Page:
This is a big reason why cookie-cutter diets don’t work well. An active six-food-something guy in his twenties who weights upward of 200 pounds will have drastically different calorie needs than a 5’5” sedentary woman in her forties who weighs 120 pounds.
As a general rule, the more active you are, the more muscle you have, and the younger you are, the higher your TDEE will be. This is why many people tend to gain weight as they age – they lose some muscle mass and become less active, but their calorie intake stays the same.
Calories In vs. Calories Out
Many dietitians and fitness gurus out there hate the term calories in vs. calories out (CICO). They reason that calorie quality is what matters, not quantity. To be sure, the quality of your diet matters for general health and body composition, but it’s the number of total calories you consume that dictates weight loss, weight gain or weight maintenance.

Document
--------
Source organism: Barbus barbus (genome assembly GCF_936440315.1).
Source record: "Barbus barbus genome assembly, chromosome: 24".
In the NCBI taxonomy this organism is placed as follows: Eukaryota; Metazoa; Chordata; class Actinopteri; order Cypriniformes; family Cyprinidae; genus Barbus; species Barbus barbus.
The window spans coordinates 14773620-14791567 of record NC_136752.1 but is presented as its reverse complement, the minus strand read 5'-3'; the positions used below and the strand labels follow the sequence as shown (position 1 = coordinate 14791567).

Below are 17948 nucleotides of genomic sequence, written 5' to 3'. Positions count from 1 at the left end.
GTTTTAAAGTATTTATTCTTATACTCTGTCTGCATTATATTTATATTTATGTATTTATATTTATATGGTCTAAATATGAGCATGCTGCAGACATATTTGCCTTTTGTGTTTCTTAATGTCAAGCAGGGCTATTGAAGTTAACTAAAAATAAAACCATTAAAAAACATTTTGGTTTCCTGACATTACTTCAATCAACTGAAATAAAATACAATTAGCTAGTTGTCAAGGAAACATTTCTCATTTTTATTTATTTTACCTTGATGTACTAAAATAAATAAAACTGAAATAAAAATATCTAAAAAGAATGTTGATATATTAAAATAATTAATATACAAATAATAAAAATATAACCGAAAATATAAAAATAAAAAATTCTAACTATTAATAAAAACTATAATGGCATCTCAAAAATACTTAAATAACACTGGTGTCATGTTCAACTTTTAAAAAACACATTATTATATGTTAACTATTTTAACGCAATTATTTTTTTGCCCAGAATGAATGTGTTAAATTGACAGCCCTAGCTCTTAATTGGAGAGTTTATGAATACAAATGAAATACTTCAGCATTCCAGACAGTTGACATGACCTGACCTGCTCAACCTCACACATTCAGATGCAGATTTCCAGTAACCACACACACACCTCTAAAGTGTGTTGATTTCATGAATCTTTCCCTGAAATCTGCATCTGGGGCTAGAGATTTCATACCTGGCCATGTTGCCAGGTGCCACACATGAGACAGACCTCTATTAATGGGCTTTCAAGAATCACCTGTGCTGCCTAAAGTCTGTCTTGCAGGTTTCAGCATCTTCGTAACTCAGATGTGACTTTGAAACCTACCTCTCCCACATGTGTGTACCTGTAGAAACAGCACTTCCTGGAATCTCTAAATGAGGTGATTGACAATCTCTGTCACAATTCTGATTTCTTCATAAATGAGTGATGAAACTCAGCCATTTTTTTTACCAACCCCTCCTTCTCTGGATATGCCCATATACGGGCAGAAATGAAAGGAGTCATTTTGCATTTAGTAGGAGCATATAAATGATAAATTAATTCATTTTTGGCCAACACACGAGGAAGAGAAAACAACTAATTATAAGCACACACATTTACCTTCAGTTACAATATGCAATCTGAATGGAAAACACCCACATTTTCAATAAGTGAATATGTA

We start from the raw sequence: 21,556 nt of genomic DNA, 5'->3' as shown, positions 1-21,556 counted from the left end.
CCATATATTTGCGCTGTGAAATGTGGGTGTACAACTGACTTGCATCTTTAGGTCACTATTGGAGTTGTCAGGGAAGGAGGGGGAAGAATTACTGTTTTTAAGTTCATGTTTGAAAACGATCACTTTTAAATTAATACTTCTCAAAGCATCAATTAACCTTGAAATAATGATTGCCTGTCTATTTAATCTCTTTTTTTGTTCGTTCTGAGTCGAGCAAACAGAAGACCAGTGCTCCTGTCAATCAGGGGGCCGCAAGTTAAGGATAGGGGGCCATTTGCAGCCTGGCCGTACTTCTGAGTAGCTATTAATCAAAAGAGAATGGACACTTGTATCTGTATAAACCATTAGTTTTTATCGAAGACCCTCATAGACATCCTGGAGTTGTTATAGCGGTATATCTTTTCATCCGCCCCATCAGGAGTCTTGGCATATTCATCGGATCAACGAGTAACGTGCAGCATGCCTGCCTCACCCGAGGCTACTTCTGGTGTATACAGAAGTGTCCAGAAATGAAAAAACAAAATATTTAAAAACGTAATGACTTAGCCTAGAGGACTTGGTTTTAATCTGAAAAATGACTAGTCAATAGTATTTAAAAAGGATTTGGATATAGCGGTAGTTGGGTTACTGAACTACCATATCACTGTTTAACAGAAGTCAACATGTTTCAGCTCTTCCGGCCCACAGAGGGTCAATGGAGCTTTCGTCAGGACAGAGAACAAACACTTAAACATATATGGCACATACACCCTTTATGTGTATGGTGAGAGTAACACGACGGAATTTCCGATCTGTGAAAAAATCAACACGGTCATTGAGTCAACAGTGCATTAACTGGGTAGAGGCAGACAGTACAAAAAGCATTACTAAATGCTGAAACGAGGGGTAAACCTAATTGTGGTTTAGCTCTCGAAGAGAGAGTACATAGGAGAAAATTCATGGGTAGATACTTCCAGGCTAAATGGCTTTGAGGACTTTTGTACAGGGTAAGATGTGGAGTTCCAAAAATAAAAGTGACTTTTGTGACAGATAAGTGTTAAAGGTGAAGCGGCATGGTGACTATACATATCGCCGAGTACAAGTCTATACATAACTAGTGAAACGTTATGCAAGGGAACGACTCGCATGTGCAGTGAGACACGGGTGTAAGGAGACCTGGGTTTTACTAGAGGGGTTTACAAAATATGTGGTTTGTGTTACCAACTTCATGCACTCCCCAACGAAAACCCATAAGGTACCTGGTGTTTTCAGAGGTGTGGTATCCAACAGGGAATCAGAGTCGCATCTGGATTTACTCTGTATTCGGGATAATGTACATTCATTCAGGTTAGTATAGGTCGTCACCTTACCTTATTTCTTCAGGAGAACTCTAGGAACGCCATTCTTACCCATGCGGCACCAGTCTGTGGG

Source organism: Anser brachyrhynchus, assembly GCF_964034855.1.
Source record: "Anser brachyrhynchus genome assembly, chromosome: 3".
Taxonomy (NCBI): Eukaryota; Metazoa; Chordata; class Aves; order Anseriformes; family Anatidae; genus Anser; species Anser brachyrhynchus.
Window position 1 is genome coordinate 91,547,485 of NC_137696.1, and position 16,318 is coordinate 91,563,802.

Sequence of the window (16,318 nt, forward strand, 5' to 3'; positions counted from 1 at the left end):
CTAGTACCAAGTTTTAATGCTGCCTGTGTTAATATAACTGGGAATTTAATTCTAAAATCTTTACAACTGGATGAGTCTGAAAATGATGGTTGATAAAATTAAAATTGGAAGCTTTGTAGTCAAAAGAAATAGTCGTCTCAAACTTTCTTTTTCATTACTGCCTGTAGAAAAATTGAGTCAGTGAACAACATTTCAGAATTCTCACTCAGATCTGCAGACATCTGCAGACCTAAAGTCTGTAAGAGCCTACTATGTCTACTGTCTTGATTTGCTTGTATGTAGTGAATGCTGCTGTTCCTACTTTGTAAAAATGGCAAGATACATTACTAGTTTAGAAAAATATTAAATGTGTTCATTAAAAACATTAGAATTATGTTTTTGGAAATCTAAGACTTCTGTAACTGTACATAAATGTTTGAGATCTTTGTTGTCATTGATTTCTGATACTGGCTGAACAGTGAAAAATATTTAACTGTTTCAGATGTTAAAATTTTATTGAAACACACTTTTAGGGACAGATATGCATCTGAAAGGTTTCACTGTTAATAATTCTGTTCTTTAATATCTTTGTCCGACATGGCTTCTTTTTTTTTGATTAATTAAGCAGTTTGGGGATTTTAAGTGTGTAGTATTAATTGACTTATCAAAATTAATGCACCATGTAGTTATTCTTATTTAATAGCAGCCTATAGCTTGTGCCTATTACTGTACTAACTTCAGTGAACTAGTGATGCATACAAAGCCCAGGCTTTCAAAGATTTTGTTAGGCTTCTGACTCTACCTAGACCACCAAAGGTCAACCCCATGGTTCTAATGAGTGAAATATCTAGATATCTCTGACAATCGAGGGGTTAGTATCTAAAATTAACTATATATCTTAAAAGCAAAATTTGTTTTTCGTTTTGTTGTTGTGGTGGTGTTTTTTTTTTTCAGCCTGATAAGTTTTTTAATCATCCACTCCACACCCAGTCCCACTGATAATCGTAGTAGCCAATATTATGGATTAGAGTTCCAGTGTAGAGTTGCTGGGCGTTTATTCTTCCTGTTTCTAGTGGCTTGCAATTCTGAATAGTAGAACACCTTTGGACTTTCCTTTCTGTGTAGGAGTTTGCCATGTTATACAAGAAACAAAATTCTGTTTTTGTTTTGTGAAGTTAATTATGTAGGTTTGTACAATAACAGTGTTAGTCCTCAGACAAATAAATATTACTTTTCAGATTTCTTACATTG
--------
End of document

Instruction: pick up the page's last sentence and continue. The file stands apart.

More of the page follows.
Say that you’re an average person with an average activity level. Your TDEE is 2500 calories. If you eat 2000 calories per day, you’ll lose weight at a steady rate. If you eat 3000 calories, you’ll gain weight. And if you eat roughly 2500 calories, you’ll maintain your current weight over time.
It doesn’t matter if you exclusively get your calories from junk food or adhere to a nutritional plan made by a professional and filled only with whole, nutritious meals.
To be clear, I’m not saying that diet quality doesn’t matter. It does. But don’t expect to lose weight just because you’re eating ‘clean,’ unless you’re also eating in a caloric deficit. If you track your calorie intake and adhere to one of the three numbers from above, you’ll most reliably see the progress you are looking for.
Some people are naturally skinny and want to pack some mass, so eating in a caloric surplus is a good idea for them. Then, there are those who want to lose weight. For them, eating fewer calories than they are burning helps them shed some fat. And finally, there are those who like themselves for what they are, and they want to maintain. So, taking the middle road is what they need.